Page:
susanA beaver-maniac like me is thrilled to accept the honor. I first wrote Susan close to 8 years ago when she was a writer for Sonoma Press Blog and had written about our beavers. When I learned about her badger affinity I told her that through a weird series of coincidences my earliest fiercely loved toy had been an actual stuffed badger the neighbor had thrown over the fence. I had loved its soft fur and sharp claws, and imagined that its badger spirit had shaped my adult life, making me unwilling to give up on much of anything including the Martinez beavers.

Thank you PLAN for recognizing the badger spirit in us! And we look forward to badgering people about beavers for years to come!



Utah Beavers Beckon

Posted by heidi08 On August - 31 - 20142 COMMENTS

Mary Obrien was the first beaver idol I ever had. It was 2009 when I read the article in High Country News that described her eloquently preaching the beaver gospel and advocating for their many benefits. I was starstruck to meet her in person at the State of the Beaver Conference in 2011 and thrilled when she came to our festival the following year. It was Mary who talked the documentary crew into including Martinez last year. And Mary who flew out to attend the  Salmonid Restoration Conference workshop on steelhead and beaver, coming to dinner at the house we rented in Santa Barbara with the other beaver wizards.

santa barbara dinner

Think I’m exaggerating about her importance? Here’s a description of Mary from Scientific American.

One five-star general in the campaign to save nature is Dr. Mary O’Brien, and she has a thing for beaver, the championing of which she has completely converted me to. In the first place, the quest for beaver has arguably had more impact on American history than the pursuit of any other single natural resource, its influence lasting well over 200 years. Sixty million or so beaver populated North America before 1600, and had a huge effect on the hydrology of the landscape – beaver dams stored water, slowed its flow and rate of evaporation, slowed erosion and supported a wealth of fish and bird species. In fact, the extermination of beaver from North America arguably marks the point at which our landscapes began to buckle and slide down the ruinous course we find them on now. Especially in the West, where water has always been an enormous issue and will become more important as climate change affects it, there is a real imperative to put beaver back on the waterways.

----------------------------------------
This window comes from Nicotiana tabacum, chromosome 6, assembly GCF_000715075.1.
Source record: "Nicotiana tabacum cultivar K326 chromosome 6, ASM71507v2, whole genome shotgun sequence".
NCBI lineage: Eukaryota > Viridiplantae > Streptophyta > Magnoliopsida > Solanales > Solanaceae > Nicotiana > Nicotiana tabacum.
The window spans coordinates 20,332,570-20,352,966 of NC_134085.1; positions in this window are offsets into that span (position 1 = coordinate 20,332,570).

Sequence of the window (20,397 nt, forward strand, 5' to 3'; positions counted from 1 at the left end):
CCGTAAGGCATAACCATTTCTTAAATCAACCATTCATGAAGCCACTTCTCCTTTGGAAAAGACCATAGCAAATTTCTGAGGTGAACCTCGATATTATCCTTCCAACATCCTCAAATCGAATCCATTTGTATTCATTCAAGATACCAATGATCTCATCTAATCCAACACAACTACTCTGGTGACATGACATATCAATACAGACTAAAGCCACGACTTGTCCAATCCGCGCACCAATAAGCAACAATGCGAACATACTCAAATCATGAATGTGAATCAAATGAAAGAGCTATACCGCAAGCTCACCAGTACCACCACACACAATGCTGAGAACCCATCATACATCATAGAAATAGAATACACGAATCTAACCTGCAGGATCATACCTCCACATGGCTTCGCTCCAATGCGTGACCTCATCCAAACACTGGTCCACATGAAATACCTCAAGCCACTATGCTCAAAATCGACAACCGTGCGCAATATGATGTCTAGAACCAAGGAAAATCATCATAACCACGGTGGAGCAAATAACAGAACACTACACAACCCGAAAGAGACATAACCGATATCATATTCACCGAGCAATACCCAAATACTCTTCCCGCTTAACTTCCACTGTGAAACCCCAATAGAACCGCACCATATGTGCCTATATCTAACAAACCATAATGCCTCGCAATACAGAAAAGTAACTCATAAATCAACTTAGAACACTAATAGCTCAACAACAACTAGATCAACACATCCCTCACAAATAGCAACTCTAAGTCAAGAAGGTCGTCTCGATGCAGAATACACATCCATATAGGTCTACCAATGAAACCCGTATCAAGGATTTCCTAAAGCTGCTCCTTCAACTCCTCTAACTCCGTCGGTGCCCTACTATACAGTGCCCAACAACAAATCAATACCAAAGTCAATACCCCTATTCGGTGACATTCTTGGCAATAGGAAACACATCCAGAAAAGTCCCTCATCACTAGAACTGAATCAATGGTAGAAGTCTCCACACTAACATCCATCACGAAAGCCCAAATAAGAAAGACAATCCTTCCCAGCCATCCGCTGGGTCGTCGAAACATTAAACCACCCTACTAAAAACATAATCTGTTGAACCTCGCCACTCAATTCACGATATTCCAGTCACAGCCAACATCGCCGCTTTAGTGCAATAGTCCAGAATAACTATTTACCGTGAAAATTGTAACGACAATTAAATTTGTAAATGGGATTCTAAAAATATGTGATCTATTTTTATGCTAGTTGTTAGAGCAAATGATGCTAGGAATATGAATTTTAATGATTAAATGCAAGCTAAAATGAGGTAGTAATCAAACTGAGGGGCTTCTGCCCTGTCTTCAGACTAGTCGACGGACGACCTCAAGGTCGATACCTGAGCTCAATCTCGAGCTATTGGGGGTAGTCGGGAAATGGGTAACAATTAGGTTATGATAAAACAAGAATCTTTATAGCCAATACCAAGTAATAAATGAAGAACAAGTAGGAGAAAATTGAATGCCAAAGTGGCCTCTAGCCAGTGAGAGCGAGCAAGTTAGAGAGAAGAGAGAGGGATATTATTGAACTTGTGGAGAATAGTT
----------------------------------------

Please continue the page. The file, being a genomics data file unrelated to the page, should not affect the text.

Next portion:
So when she asked me after my presentation at the conference whether I’d be willing to come to Utah and present at their festival this year if they payed my expenses I was very, very surprised. Like kinda if Santa asked you to help pick out your presents for next year, surprised. The kind where you don’t really want to mention or think about it just in case it doesn’t happen. Mary’s a busy woman and has five million things to do at any given moment, so I thought she might change her mind or forget about it.


She didn’t forget. She wrote me the week of our beaver festival and said “Are you coming?” So on the last weekend of September we are officially flying to Cedar City on Friday and getting picked up by her students to stay at a hotel in St. George where the festival is. Saturday morning we go to the event where I will present twice in an auditorium at the Nature Center on our urban beavers, and generally enjoy the day. Sunday morning I’ll present to her students on the research we did for the historic prevalence papers. And Monday we fly home. She sent the almost completed poster yesterday which needed a time change, but I couldn’t wait to share so I patched it myself just to show you.